WeChat is used by hundreds of millions of Chinese people daily for services that stretch beyond chat to include mobile payments, bill paying, food delivery and more. Tencent, the company that operates WeChat, added mini programs last year and they effectively operate like apps that are attached to the service. That means that users bypass Google Play or Apple’s App Store and install them from WeChat.

Earlier this year, Tencent added support for games — “mini games” — and the Chinese firm recently said that over one million mini programs have been created to date. Engagement is high, with some 500 million WeChat users interacting with at least one each month.

WeChat has become the key distribution channel in China and that’s why Google is embracing it with its first mini program — 猜画小歌, a game that roughly translates to ‘Guess My Sketch.’ There’s no English announcement but the details can be found in this post on Google’s Chinese blog, which includes the QR code to scan to get the game.

The app is a take on games like Zynga’s Draw Something, which puts players into teams to guess what the other is drawing. Google, however, is adding a twist. Each player teams up with an AI and then battles against their friends and their AIs. You can find an English version of the game online here.

Google’s first WeChat mini program is a sketching game that uses AI

The main news here isn’t the game, of course, but that Google is embracing mini programs, which have been christened as a threat to the Google Play Store itself.

‘When in China… play by local rules’ and Google has taken that to heart this year.

The company recently introduced a Chinese version of its Files Go Android device management app which saw it join forces with four third-party app stores in China in order to gain distribution. This sketching game has lower ambitions but, clearly, it’ll be a learning experience for Google that might prompt it to introduce more significant apps or services via WeChat in the future.

Indeed, Google has been cozying up to Tencent lately after inking a patent deal with the Chinese internet giant, investing in its close ally JD.com and combining on investment deals together, including biotech startup XtalPi.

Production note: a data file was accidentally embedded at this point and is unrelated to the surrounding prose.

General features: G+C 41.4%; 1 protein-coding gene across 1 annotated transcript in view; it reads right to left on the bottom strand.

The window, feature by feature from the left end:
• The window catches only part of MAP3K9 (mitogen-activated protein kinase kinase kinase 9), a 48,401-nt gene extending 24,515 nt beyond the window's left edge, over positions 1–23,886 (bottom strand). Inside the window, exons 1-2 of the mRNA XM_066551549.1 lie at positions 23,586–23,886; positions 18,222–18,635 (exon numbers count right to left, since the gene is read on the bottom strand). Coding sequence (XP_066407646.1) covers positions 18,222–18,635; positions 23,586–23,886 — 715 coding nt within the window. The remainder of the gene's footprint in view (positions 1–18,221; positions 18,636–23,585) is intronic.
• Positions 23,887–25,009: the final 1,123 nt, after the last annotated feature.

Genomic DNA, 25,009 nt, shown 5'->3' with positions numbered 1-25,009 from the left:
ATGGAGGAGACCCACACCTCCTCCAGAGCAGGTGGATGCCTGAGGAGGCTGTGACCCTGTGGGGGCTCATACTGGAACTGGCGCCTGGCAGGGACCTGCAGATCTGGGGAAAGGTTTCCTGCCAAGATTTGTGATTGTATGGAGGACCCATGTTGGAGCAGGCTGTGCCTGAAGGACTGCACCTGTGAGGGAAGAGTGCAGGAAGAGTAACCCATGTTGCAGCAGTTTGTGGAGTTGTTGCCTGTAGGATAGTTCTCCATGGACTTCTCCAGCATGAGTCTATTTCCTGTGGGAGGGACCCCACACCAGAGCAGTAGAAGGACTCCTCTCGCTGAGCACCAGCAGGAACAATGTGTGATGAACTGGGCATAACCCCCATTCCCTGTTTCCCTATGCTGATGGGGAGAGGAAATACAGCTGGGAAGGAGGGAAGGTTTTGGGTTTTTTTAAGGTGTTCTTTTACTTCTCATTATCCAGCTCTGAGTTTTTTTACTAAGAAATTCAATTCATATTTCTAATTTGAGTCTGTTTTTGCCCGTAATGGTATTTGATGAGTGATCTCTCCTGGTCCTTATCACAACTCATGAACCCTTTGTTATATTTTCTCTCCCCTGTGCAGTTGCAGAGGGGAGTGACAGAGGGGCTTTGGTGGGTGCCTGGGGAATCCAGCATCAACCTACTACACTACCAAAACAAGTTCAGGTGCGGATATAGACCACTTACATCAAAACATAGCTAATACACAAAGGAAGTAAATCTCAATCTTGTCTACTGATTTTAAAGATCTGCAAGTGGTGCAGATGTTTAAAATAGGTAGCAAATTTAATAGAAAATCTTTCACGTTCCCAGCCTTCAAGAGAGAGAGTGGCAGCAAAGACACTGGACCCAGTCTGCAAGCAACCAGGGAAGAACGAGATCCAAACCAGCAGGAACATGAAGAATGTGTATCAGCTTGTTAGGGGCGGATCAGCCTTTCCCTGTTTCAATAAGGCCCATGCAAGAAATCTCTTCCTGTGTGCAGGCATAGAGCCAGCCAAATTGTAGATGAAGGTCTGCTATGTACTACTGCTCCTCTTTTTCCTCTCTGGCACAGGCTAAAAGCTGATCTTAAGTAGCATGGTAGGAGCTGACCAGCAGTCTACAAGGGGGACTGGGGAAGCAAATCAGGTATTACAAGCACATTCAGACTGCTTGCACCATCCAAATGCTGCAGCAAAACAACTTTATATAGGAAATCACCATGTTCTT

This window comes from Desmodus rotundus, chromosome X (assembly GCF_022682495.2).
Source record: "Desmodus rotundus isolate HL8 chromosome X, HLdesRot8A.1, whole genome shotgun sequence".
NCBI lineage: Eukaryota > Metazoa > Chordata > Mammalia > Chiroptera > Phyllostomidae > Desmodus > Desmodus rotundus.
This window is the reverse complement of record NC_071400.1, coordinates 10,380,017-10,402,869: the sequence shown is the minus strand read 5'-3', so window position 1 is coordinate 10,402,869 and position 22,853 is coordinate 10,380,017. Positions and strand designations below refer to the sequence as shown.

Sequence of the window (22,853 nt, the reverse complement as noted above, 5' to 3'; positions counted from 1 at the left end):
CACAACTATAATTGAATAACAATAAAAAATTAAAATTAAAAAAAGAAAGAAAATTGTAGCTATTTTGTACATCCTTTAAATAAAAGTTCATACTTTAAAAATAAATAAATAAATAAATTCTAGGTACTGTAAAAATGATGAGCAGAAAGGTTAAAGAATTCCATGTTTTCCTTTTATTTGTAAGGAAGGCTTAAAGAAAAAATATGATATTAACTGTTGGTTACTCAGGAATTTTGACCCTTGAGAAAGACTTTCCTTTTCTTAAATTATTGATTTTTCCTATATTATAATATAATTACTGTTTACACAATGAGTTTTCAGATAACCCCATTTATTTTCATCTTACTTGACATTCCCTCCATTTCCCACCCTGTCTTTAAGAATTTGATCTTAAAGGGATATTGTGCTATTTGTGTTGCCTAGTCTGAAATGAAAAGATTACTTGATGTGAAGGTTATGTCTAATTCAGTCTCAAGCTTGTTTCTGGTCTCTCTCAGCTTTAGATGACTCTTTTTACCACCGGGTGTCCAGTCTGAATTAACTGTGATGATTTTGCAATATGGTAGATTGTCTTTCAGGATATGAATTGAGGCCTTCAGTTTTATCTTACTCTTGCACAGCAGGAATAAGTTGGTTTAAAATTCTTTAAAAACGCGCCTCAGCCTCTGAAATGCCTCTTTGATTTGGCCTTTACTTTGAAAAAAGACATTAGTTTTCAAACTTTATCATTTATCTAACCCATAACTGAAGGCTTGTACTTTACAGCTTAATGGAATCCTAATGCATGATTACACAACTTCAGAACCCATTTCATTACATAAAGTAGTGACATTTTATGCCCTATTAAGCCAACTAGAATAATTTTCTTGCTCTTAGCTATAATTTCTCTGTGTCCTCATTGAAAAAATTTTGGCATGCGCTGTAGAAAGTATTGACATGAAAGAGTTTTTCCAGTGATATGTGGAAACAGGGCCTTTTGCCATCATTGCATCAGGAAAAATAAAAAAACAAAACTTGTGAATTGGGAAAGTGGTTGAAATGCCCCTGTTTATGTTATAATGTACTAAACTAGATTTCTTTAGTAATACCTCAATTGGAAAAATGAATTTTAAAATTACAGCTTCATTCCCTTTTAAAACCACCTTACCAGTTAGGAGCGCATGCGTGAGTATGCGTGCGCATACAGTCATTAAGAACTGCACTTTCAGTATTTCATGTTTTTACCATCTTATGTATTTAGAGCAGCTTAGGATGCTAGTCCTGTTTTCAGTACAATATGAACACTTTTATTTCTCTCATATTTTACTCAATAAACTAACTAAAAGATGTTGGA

That’s one side of a new initiative to be more involved in China, where it has been absent since 2010 after redirecting its Chinese search service to Hong Kong in the face of government pressure. In other moves, it has opened an AI lab in Beijing and a more modest office in Shenzhen while it is bringing its startup demo day event to China for the first time with a Shanghai event in September.

Finally, in a touch of irony, Google’s embrace of WeChat’s ‘app store-killing’ mini programs platform comes just hours before the EU is expected to levy a multibillion-euro penalty onit for abusing its dominant position on mobile via Android.

Instagram is building non-SMS 2-factor auth to thwart SIM hackers

Hackers can steal your phone number by reassigning it to a different SIM card, use it to reset your passwords, steal your Instagram and other accounts, and sell them for Bitcoin. As detailed in a harrowing Motherboard article today, Instagram accounts are especially vulnerable because the app only offers two-factor authentication through SMS that delivers a password reset or login code via text message.

But now Instagram has confirmed to TechCrunch that it’s building non-SMS two-factor authentication system that works with security apps like Google Authenticator or Duo. They generate a special code that you need to login that can’t be generated on a different phone in case your number is ported to a hacker’s SIM card.

Buried in the Instagram Android app’s APK code is a prototype of the upgraded 2FA feature, discovered by frequent TechCrunch tipster Jane Manchun Wong. Her work has led to confirmed TechCrunch scoops on Instagram Video Calling, Usage Insights, soundtracks for Stories, and more.

When presented with the screenshots, an Instagram spokesperson told TechCrunch that yes, it is working on the non-SMS 2FA feature, saying “We’re continuing to improve the security of Instagram accounts, including strengthening 2-factor authentication.”